With The Avengers opening on May 4 in the United States, we’re a mere two weeks away from seeing one of the most-anticipated movies of the year. But for every fanboy, movie-buff, franchise fan, and comic geek lining up to get their ticket, there are hundreds if not thousands of dates, parents, casual fans and AA sponsers that will get dragged to the movie knowing little to nothing about the circumstances or its characters.

With just a little over two hours of running time, director Joss Whedon has a narrow window to catch every single audience member up on the “who’s who” of the Marvel Universe, but never fear! The movie will take its cues from several top-notch comic books, and you’ve got two whole weeks to get familiar with Earth’s Mightiest Heroes. In this less-than-humble blogger’s opinion, these are the books you should check out if you want to go in to the Avengers fully assembled.

1. Thor and Loki: Blood Brothers

If you saw Thor, it’s no surprise that Loki isn’t exactly the nicest little brother in the world. He served as the primary antagonist in Kenneth Branagh’s 2011 film, and it’s no secret that he’ll be the big bad in The Avengers. Thor and Loki: Blood Brothers is a comic book miniseries from 2004 (that has since been adapted into a motion comic, for all of you out there adamantly against reading a book even if it has pictures in it) that explored the complex relationship between the brothers and what would happen if Loki actually got what he wanted and ended up King. A quick read that nevertheless tugs on heartstrings from here to Asgard, Blood Brothers is a terrific way to understand Thor’s inner-conflict when it comes to joining up with the Avengers to put his brother down once and for all.

2. Secret Invasion

Marvel is a big fan of crossover events – that is to say, plots that are not only a limited series that totally change the face of their fictional universe, but plots that are so far-reaching that they trickle into individual hero’s books. In 2008, Brian Michael Bendis penned an event book that involved a certain shapeshifting alien race infiltrating every level of the superhero community and the resulting all-out war between the extraterrestrial menace and virtually every hero you can name.

Secret Invasion is its own stand-alone read, but there are tie-in books for dozens of monthly titles. Fan speculation for The Avengers has told us that the “army” that Loki has at his disposal may or may not be the Skrulls, the aforementioned ET baddies in Secret Invasion. This Hyper can’t confirm or deny the Skrulls’ involvement in The Avengers at this time, but at best, reading Secret Invasion will let you know what the Skrulls are all about – at the very least, you’ll get to see some entirely badass moments from relative unknowns Hawkeye and Maria Hill.

3. The Ultimates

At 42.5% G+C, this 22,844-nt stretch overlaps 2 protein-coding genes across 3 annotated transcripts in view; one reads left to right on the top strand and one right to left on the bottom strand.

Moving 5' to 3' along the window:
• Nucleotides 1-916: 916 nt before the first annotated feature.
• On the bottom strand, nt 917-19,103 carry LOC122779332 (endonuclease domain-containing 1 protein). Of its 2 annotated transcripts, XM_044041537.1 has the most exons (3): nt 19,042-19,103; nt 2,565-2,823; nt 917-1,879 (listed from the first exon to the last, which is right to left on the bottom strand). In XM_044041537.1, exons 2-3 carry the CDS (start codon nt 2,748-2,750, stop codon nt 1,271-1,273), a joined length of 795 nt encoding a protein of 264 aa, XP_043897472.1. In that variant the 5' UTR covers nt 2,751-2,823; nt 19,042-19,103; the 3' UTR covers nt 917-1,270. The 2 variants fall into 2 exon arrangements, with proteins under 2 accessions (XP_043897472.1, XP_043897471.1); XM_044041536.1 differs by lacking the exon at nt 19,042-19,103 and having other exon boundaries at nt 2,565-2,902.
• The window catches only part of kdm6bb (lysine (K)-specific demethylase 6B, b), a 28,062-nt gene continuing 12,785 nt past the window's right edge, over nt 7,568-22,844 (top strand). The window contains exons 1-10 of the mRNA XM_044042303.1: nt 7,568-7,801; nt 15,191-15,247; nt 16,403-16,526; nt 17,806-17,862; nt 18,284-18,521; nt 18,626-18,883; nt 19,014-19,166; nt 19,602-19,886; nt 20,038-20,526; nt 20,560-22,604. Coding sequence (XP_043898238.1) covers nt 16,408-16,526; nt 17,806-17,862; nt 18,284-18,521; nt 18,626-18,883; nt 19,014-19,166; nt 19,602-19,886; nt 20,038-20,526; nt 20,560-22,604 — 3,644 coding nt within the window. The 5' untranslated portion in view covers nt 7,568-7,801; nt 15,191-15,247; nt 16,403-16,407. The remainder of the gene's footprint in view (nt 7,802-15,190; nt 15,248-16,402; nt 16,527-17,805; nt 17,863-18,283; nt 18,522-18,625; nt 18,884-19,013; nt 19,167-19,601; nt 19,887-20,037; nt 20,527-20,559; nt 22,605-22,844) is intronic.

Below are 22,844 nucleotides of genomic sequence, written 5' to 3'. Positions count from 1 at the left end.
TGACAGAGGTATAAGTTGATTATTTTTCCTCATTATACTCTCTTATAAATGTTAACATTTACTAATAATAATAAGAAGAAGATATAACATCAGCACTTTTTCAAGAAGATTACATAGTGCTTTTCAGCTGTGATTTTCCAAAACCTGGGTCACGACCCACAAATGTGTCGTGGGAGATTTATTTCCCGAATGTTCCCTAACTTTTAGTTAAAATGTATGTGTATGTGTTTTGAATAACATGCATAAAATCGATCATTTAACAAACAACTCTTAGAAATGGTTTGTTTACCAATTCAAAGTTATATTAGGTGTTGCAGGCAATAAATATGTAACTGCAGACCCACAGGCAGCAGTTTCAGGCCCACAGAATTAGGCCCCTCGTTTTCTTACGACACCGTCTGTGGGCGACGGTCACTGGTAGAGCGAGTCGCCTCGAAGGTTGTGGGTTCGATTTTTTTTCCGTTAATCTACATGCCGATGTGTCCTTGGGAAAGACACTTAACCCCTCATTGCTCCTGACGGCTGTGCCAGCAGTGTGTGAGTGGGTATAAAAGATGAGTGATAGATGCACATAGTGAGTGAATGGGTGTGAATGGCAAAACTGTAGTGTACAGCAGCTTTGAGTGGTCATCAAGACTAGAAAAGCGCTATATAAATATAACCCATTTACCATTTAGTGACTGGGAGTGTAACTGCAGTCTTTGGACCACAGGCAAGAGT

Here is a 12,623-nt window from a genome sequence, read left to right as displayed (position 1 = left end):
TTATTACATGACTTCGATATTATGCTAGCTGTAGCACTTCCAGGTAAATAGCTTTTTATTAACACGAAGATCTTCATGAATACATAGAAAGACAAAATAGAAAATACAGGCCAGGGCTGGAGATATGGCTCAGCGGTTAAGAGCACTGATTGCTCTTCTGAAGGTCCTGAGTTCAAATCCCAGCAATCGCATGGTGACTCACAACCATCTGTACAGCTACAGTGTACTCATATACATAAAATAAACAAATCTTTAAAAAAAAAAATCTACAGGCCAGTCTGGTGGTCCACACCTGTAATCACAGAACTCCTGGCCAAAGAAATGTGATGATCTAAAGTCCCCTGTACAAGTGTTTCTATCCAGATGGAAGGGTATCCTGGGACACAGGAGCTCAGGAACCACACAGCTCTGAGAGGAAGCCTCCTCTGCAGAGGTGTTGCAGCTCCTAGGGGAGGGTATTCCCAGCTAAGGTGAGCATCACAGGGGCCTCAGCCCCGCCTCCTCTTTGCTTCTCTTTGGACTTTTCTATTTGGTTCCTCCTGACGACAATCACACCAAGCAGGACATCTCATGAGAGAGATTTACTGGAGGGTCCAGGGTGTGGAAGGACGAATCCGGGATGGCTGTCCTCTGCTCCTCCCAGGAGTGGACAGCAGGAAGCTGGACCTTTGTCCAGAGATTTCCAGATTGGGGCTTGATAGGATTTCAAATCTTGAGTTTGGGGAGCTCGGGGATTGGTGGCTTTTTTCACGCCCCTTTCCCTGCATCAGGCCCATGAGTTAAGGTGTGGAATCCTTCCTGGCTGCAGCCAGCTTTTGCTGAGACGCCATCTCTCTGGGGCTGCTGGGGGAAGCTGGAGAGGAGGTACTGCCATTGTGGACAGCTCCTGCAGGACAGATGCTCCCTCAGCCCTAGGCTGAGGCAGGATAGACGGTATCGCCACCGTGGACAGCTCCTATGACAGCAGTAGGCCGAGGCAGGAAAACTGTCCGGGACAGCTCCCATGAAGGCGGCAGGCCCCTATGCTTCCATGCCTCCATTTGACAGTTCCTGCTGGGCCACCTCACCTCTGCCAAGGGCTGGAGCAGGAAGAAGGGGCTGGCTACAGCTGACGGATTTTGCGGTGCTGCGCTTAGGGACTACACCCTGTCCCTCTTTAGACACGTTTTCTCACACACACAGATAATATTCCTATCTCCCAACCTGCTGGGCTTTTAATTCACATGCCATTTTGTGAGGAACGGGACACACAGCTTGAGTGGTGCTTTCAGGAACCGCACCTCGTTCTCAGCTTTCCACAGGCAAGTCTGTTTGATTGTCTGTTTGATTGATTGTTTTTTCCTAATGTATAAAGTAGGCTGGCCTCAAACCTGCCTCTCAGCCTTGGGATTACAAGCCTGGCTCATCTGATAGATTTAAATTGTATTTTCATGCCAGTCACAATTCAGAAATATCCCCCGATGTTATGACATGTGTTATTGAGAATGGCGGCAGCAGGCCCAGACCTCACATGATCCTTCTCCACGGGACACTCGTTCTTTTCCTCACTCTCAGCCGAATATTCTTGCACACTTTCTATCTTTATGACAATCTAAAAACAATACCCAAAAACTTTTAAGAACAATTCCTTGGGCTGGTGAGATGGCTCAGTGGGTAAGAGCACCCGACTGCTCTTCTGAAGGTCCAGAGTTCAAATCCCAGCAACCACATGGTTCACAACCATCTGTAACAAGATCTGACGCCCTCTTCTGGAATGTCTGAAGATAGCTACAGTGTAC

In the early 2000s, Marvel decided to “reboot” continuity for some of their books and create an alternate universe free from decades of backstory so as to be more accessible to new readers – The “Ultimate Marvel” universe. They started with Spider-man and the X-Men, moved on to the Fantastic Four, and in 2002, they released The Ultimates – a cynical, modern retelling of the Avengers that to this day is considered some of Mark Millar’s best work. Consequently, the Marvel movie universe has taken oldschool continuity and mixed it with Ultimate Marvel continuity to create a fresh, modern movie franchise that can introduce superheroes to a brand new generation.

In The Avengers, you’ll see a blend of these continuities, like how Hawkeye and Black Widow are high-ranking secret agents instead of superheroes, or how Nick Fury looks suspiciously like Sameul L. Jackson. The Ultimates span several volumes, with Mark Millar departing after the second volume and the series descending into nearly-unreadable chaos shortly thereafter. The first two volumes, however, are some of this writer’s favorite comic books that have EVER EXISTED. The Ultimates 1: Superhuman is a great retelling of the forming of the team, and how they would be viewed in contemporary society, featuring favorites like Captain America, Iron Man, Thor, and the Hulk.

The Ultimates 1: Homeland Security introduces S.H.I.E.L.D. agents Hawkeye and Black Widow, and features those pesky shapeshifting alien jerks again (named the Chitauri, rather than the Skrulls, because I guess when you’re dealing with shape-shifting aliens that want to bring back Fascism and end the world, you want to go for a more “realistic” sounding alien name, I totally get it). The book spans for plenty of issues and is collected into individual trade paperbacks and a hardcover omnibus. Later stories feature Loki, Ultron, and Magneto as antagonists, but the first two volumes should give you plenty of insight into the creative liberties they’ve taken for The Avengers.

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